Through this unique collaboration and pilot program, SDSU Landscape Architecture Design students under the direction of Professor Donald Burger conducted built environment assessments of the city of Huron to provide the catalyst for community improvements to the connectivity and overall walkability of Huron. Active transportation encourages the integration of physical activity into daily routines such as walking or biking to destinations such as work, grocery stores, or parks. Making physical activity part of daily living increases physical activity levels in communities for better health outcomes.Read more

The Big Squeeze: Putting the Squeeze on High Blood Pressure

Sioux Falls community partners – including American Heart Association, Avera Health, City of Sioux Falls, DAKOTACARE, Lewis Drug, Novartis, Sanford Health, Sioux Falls Fire Rescue and Walgreens – developed the concept of a month-long initiative to focus on performing blood pressure screenings and delivering education to Sioux Falls residents.Read more

Healthy Little Town on the Prairie: De Smet Now Knows What it Needs Thanks to Outstanding Planning and Public Participation

After completing a city-wide community needs assessment, physical activity was the greatest need identified. The City of De Smet used the results of this assessment to write a grant and develop a Community Event Center project that will be used for many functions including indoor activities in the winter, weddings, sporting events, etc. The project is expected to break ground in a few months.

Domestic violence is a topic that is not much discussed in a small town, and the committee thought the number of respondents who indicated its presence was significant considering the reluctance to be identified. We were able to work with the school district to have the Rural Outreach Coordinator at the Brookings Domestic Abuse Shelter begin a program at the school.

Public participation in the assessment was the greatest challenge. The greatest response came when paper surveys, along with a cover letter, were sent home with all school children in the county. Read more

Breathe Well, Eat Well, Feel Well, Move Well: The Live Well Sioux Falls Initiative

Sioux Falls has taken a proactive approach in addressing its public health issues. Live Well Sioux Falls engaged a coalition of more than 24 organizations to utilize the CDC’s Community Health Assessment and Group Evaluation (CHANGE) tool to collect and organize data concerning community assets and needs regarding policy, systems, and environmental change strategies. In addition to the coalition-led CHANGE tool assessment, they also distributed a resident survey to gain insight from Sioux Falls residents regarding health issues. This was distributed as an online survey as well as in paper form as they tried to ensure representation from different population
groups in the community. They are using that data to make informed decisions and to guide their efforts as they work to improve community health and wellness. Read more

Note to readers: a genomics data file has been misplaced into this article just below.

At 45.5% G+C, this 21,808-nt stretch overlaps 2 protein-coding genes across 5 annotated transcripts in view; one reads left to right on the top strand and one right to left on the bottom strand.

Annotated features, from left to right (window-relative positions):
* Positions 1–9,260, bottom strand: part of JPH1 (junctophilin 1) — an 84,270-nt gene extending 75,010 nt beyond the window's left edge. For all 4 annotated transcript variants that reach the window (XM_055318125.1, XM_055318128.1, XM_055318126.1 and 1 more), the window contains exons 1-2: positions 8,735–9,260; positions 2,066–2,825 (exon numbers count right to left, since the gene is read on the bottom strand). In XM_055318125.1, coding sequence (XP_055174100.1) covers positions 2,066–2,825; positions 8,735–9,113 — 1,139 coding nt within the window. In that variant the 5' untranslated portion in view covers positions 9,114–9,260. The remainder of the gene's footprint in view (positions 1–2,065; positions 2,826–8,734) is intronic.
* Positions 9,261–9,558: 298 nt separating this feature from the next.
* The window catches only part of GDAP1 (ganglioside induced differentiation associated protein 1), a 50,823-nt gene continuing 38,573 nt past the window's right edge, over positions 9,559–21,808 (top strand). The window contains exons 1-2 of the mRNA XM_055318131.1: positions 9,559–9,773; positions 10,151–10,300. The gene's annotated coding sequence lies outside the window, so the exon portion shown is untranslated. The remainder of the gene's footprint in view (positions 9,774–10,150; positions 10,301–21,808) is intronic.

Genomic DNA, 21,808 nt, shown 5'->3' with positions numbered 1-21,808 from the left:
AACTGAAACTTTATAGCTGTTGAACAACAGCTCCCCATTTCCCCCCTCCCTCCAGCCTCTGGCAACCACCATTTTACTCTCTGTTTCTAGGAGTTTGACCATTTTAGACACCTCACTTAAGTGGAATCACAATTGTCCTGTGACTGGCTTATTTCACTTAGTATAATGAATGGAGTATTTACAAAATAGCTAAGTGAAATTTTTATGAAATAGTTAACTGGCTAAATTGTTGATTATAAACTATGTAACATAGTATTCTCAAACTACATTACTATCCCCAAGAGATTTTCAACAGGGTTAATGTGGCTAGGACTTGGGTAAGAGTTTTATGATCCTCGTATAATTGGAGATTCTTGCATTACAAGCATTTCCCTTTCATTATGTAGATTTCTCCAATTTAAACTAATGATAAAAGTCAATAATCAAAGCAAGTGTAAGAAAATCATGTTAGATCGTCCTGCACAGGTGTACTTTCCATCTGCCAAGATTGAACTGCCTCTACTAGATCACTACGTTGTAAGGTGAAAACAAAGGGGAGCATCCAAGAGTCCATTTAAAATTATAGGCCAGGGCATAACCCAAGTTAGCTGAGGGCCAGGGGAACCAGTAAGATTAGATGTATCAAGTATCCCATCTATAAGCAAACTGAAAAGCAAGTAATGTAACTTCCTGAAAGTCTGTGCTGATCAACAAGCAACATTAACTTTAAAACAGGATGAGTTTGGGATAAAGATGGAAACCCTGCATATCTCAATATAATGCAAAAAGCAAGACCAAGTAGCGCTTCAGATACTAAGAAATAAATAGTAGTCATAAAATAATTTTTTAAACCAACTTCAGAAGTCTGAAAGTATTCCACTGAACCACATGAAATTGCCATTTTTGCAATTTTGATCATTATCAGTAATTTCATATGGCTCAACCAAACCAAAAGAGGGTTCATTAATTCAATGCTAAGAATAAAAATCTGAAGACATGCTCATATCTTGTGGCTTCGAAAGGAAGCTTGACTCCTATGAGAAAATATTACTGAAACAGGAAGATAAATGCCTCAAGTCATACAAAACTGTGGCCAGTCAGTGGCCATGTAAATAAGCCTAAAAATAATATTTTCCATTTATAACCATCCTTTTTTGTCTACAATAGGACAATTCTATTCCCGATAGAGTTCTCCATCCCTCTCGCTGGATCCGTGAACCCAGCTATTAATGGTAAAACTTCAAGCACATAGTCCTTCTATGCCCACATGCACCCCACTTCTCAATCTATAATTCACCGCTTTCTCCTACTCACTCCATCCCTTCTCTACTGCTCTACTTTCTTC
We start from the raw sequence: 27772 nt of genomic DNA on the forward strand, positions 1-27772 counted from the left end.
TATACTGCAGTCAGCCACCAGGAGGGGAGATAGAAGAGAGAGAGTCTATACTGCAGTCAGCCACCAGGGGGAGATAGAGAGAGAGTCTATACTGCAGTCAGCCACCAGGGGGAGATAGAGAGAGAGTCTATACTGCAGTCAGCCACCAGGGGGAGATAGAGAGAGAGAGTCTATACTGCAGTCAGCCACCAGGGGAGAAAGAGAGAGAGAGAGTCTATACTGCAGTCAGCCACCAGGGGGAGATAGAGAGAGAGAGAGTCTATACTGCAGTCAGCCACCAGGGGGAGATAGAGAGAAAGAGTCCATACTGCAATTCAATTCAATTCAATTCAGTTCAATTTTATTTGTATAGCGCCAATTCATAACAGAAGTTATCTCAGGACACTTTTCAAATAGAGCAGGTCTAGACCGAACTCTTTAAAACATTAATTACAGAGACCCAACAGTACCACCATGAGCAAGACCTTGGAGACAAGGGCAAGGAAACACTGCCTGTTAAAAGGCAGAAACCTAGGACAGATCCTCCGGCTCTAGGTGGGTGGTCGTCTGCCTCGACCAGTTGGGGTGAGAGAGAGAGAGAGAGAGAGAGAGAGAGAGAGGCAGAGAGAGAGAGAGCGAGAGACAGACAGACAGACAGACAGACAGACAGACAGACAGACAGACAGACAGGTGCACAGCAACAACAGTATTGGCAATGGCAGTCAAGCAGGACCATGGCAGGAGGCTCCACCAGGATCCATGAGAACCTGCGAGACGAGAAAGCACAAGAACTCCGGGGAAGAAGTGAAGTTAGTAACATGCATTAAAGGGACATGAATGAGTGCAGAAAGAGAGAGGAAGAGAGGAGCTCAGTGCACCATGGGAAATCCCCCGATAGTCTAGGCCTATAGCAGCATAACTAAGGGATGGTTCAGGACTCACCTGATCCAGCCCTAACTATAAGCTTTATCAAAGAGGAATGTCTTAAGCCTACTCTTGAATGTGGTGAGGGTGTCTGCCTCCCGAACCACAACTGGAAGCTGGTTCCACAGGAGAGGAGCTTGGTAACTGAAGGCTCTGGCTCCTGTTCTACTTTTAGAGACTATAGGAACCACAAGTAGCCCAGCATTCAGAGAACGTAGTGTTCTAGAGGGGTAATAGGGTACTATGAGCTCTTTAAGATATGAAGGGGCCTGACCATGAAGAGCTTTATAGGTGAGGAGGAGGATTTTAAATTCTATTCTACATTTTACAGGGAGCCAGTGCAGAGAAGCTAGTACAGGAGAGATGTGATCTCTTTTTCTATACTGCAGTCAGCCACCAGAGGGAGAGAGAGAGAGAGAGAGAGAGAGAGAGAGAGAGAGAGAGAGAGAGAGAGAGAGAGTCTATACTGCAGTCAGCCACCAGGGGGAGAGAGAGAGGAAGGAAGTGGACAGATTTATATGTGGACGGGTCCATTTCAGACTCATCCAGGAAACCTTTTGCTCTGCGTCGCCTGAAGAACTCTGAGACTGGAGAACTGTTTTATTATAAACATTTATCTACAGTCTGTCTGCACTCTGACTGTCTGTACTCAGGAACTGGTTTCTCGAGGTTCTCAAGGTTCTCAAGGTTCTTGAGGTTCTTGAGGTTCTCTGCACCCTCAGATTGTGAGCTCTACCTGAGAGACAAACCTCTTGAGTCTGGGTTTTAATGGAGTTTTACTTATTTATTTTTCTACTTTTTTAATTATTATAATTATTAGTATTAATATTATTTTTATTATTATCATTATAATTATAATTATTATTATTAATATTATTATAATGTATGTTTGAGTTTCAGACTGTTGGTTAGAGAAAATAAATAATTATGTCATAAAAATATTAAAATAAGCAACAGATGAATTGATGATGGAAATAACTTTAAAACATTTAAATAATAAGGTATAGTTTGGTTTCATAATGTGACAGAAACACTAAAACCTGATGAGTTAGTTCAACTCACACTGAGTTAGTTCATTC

Healthy Choices for Children & Their Families: Dakota Hospital Foundation’s Children’s Health and Wellness Steering Committee

Vermilion’s Dakota Hospital Foundation (DHF) understands that the future burden of chronic disease in adults can be addressed through the activation of healthy habits in children. They have established a Children’s Health and Wellness Steering Committee to lead health promotion activities and further their mission of “improving health and wellness of the individuals and communities in the Vermillion area.”

A school and community health assessment was conducted in 2012. The strategic plan guides the selection of training, development, and programs that promote and activate children’s healthy behaviors. A community coordinator helped to facilitate community-wide efforts including:

  • Offering the fit-Care best practice health and wellness curriculum training.
  • Piloting the fit4School health promotion program in six elementary classrooms.
  • Providing Saturday gym programs to promote physical activity during winter months.
  • Providing summer health promotion programs.

Assessments and evaluations of the actions reveal that—in Vermillion—over 600 children (and their families) have been touched by programs promoting healthy behavior choices during the first six months of 2013. Read more


Changing for the Future: Building on Past Successes and Improving Our Current Environment

Thanks to the funding of the South Dakota Department of Health, the Strategic Team for Economic Wealth and Wellbeing (STEW) was able to set up a website, conduct a community assessment using survey monkey, and establish meetings to explore and finalize our strategic plan quite quickly. Participant enthusiasm led to the immediate implementation of a number of projects including: a community garden, legislative cracker barrels, Paint the Town project, cosponsored leadership, school activities, safety programs, and health-related events. Having active and involved community participants, a website, and Facebook page has been key for community communication.

Other cultural projects implemented include: establishment of a community garden; houses painted by volunteers; summer safety program, activity days, and leadership events. Our project, including planned future projects, incorporate multiple goals. Read more